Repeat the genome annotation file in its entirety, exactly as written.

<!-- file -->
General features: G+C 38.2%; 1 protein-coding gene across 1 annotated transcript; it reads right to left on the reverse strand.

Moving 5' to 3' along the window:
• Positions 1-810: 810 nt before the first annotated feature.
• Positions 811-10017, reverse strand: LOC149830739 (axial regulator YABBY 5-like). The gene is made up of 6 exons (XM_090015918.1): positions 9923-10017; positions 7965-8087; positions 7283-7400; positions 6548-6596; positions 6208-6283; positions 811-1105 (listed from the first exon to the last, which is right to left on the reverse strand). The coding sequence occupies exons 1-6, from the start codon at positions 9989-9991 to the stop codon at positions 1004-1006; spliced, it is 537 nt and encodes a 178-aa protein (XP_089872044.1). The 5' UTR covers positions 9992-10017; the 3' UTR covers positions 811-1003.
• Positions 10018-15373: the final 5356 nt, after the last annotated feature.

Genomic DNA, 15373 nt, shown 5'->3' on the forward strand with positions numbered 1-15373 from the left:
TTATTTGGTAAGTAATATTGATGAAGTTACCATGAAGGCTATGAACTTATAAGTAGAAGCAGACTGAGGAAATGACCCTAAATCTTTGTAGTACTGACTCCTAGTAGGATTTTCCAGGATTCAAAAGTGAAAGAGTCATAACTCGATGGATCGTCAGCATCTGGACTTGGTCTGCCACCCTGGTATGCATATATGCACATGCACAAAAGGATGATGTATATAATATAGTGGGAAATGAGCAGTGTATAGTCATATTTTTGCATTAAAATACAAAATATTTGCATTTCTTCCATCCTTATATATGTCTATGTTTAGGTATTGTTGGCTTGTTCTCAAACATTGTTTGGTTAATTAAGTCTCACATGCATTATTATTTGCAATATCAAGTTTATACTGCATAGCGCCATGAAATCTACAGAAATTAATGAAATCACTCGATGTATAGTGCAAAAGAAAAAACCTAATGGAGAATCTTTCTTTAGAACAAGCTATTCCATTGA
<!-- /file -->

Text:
General features: G+C 38.2%; 1 protein-coding gene across 1 annotated transcript; it reads right to left on the reverse strand.

Moving 5' to 3' along the window:
• Positions 1-810: 810 nt before the first annotated feature.
• Positions 811-10017, reverse strand: LOC149830739 (axial regulator YABBY 5-like). The gene is made up of 6 exons (XM_090015918.1): positions 9923-10017; positions 7965-8087; positions 7283-7400; positions 6548-6596; positions 6208-6283; positions 811-1105 (listed from the first exon to the last, which is right to left on the reverse strand). The coding sequence occupies exons 1-6, from the start codon at positions 9989-9991 to the stop codon at positions 1004-1006; spliced, it is 537 nt and encodes a 178-aa protein (XP_089872044.1). The 5' UTR covers positions 9992-10017; the 3' UTR covers positions 811-1003.
• Positions 10018-15373: the final 5356 nt, after the last annotated feature.

Genomic DNA, 15373 nt, shown 5'->3' on the forward strand with positions numbered 1-15373 from the left:
TTATTTGGTAAGTAATATTGATGAAGTTACCATGAAGGCTATGAACTTATAAGTAGAAGCAGACTGAGGAAATGACCCTAAATCTTTGTAGTACTGACTCCTAGTAGGATTTTCCAGGATTCAAAAGTGAAAGAGTCATAACTCGATGGATCGTCAGCATCTGGACTTGGTCTGCCACCCTGGTATGCATATATGCACATGCACAAAAGGATGATGTATATAATATAGTGGGAAATGAGCAGTGTATAGTCATATTTTTGCATTAAAATACAAAATATTTGCATTTCTTCCATCCTTATATATGTCTATGTTTAGGTATTGTTGGCTTGTTCTCAAACATTGTTTGGTTAATTAAGTCTCACATGCATTATTATTTGCAATATCAAGTTTATACTGCATAGCGCCATGAAATCTACAGAAATTAATGAAATCACTCGATGTATAGTGCAAAAGAAAAAACCTAATGGAGAATCTTTCTTTAGAACAAGCTATTCCATTGA